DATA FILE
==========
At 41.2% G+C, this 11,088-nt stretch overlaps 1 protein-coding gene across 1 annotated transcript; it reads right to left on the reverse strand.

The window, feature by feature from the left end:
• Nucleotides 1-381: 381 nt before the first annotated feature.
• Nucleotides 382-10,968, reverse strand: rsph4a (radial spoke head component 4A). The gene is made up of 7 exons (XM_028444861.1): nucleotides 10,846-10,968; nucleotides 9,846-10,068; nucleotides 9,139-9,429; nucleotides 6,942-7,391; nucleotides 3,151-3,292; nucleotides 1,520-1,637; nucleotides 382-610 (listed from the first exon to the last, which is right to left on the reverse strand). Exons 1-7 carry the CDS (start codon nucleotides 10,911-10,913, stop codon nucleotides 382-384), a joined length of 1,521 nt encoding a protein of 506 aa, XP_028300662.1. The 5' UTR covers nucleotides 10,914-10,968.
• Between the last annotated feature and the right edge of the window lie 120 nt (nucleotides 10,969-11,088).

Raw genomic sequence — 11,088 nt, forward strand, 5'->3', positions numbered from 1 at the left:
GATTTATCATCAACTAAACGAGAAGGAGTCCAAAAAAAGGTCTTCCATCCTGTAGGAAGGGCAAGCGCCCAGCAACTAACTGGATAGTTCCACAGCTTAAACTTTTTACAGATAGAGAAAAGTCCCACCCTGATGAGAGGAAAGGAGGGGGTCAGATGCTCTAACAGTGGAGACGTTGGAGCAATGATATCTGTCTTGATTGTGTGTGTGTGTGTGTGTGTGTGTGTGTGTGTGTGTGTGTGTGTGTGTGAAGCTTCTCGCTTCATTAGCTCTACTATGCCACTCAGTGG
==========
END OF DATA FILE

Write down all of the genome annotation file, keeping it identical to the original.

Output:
At 41.2% G+C, this 11,088-nt stretch overlaps 1 protein-coding gene across 1 annotated transcript; it reads right to left on the reverse strand.

The window, feature by feature from the left end:
• Nucleotides 1-381: 381 nt before the first annotated feature.
• Nucleotides 382-10,968, reverse strand: rsph4a (radial spoke head component 4A). The gene is made up of 7 exons (XM_028444861.1): nucleotides 10,846-10,968; nucleotides 9,846-10,068; nucleotides 9,139-9,429; nucleotides 6,942-7,391; nucleotides 3,151-3,292; nucleotides 1,520-1,637; nucleotides 382-610 (listed from the first exon to the last, which is right to left on the reverse strand). Exons 1-7 carry the CDS (start codon nucleotides 10,911-10,913, stop codon nucleotides 382-384), a joined length of 1,521 nt encoding a protein of 506 aa, XP_028300662.1. The 5' UTR covers nucleotides 10,914-10,968.
• Between the last annotated feature and the right edge of the window lie 120 nt (nucleotides 10,969-11,088).

Raw genomic sequence — 11,088 nt, forward strand, 5'->3', positions numbered from 1 at the left:
GATTTATCATCAACTAAACGAGAAGGAGTCCAAAAAAAGGTCTTCCATCCTGTAGGAAGGGCAAGCGCCCAGCAACTAACTGGATAGTTCCACAGCTTAAACTTTTTACAGATAGAGAAAAGTCCCACCCTGATGAGAGGAAAGGAGGGGGTCAGATGCTCTAACAGTGGAGACGTTGGAGCAATGATATCTGTCTTGATTGTGTGTGTGTGTGTGTGTGTGTGTGTGTGTGTGTGTGTGTGTGTGTGTGAAGCTTCTCGCTTCATTAGCTCTACTATGCCACTCAGTGG